Cuomo said what I have been thinking, re-opening without a vaccine can only be done with mass testing. Multiple frequent tests for every person exposed to the public. Trump needs to come up with such a program, as it can only be done nationally. Trump is about a month past saying every American who wants a test can now get a test.

The point Cuomo made is that they currently calculate the infection rate in their state in New York at .9. That means one infected person infects less than one other person. And the curve goes down. A reinfection rate of less than 1 seems to be the magic number.

Do we know the reinfection rate for Canada and the provinces?

The numbers of infections in Alberta have gone up, and gone way beyond BC, a similar province. However, this is stated as a good thing, as it reflects a surge of testing in Alberta. Less testing just means less discovered cases. What do you think?

Last edited by Mikemike2; 04-17-2020 at 08:34 PM.
  #145  
Old 04-17-2020, 08:59 PM
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Do you have any evidence this is true? The pandemic has kicked the economy in the ass, but until it happened - and it's kicked EVERY economy in the ass, even the ones we trade with - the number of jobs was fine, and they were good jobs.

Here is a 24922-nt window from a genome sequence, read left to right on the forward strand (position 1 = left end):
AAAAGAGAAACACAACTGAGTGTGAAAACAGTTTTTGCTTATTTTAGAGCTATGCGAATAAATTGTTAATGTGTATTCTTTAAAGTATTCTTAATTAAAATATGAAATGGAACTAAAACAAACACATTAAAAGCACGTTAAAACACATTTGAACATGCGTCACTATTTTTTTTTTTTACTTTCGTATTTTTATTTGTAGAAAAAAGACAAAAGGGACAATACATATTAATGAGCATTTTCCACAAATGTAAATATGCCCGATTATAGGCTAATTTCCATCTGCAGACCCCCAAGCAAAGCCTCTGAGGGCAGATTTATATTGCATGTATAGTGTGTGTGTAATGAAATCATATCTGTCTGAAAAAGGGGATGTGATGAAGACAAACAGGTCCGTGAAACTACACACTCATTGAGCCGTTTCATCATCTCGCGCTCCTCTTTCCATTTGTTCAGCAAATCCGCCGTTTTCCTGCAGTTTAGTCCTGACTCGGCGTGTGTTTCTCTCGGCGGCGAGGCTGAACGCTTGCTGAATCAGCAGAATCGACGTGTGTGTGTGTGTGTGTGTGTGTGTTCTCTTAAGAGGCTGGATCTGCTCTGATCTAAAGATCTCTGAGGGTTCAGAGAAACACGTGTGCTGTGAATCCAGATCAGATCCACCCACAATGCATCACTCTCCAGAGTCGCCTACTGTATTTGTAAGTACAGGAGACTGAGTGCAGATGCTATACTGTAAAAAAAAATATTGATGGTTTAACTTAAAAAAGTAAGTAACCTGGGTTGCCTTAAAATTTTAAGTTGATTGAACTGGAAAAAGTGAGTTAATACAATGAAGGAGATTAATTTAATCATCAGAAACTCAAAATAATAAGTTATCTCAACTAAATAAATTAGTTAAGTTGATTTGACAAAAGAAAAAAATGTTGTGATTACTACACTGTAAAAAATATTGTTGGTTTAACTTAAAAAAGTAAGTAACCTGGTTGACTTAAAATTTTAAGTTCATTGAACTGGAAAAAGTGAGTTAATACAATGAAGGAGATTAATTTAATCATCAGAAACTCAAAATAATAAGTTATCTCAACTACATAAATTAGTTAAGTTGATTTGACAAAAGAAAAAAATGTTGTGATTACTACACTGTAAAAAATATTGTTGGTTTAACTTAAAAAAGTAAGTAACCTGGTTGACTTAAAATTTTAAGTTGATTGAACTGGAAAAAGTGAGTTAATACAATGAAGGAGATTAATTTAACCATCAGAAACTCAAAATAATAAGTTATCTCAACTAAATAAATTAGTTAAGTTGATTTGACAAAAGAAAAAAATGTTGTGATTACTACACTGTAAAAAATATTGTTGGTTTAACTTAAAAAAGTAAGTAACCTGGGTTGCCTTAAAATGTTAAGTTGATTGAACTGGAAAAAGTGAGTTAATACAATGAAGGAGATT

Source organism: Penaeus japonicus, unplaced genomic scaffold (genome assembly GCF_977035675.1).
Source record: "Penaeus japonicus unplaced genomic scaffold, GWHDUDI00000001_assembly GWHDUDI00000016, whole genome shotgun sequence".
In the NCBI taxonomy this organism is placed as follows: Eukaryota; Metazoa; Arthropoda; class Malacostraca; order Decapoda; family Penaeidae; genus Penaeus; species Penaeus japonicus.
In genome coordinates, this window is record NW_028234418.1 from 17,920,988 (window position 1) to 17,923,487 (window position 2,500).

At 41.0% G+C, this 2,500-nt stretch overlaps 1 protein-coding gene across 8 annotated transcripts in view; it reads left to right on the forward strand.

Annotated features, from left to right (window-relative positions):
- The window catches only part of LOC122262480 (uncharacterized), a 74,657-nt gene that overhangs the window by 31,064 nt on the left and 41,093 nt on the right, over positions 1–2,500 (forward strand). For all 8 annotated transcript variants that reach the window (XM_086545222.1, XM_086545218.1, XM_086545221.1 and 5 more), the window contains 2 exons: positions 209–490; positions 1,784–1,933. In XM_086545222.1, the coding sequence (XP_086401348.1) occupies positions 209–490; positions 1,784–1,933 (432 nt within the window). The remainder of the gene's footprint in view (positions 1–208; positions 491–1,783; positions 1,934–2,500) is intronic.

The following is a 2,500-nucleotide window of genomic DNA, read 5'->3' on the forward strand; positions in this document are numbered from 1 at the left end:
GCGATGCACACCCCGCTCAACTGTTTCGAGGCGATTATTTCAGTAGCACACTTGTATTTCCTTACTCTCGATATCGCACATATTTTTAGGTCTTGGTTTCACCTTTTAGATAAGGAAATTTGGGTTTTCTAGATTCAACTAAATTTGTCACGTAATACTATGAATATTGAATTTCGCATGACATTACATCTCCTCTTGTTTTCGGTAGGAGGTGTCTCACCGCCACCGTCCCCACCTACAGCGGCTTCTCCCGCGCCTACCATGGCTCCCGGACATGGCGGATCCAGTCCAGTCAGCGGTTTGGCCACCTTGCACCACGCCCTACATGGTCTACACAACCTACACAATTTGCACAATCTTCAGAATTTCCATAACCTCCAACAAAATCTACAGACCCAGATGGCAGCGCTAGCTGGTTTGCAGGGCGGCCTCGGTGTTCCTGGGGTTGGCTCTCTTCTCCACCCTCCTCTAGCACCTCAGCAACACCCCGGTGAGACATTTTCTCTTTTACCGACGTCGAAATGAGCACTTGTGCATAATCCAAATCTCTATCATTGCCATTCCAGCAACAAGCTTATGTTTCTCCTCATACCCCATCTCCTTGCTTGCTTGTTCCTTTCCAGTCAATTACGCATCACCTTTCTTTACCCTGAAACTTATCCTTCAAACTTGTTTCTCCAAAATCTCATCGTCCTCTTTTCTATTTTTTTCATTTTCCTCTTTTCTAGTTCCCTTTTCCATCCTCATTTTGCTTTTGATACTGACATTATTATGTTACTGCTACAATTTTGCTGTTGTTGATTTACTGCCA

At the end of 2019 the unemployment rate was 5.5 percent, which is quite low. The median salary was likely as high as it had ever been, even accounting for inflation (I say likely because it definitely was in 2018; 2019 numbers aren't reliably out yet.) Those are facts.


It is not at all simple, actually. The concept of comparative advantage isn't the easiest concept to grasp, but if you don't get it you cannot understand the impact of trade (ANY kind of trade - international, interprovincial, anything) at all.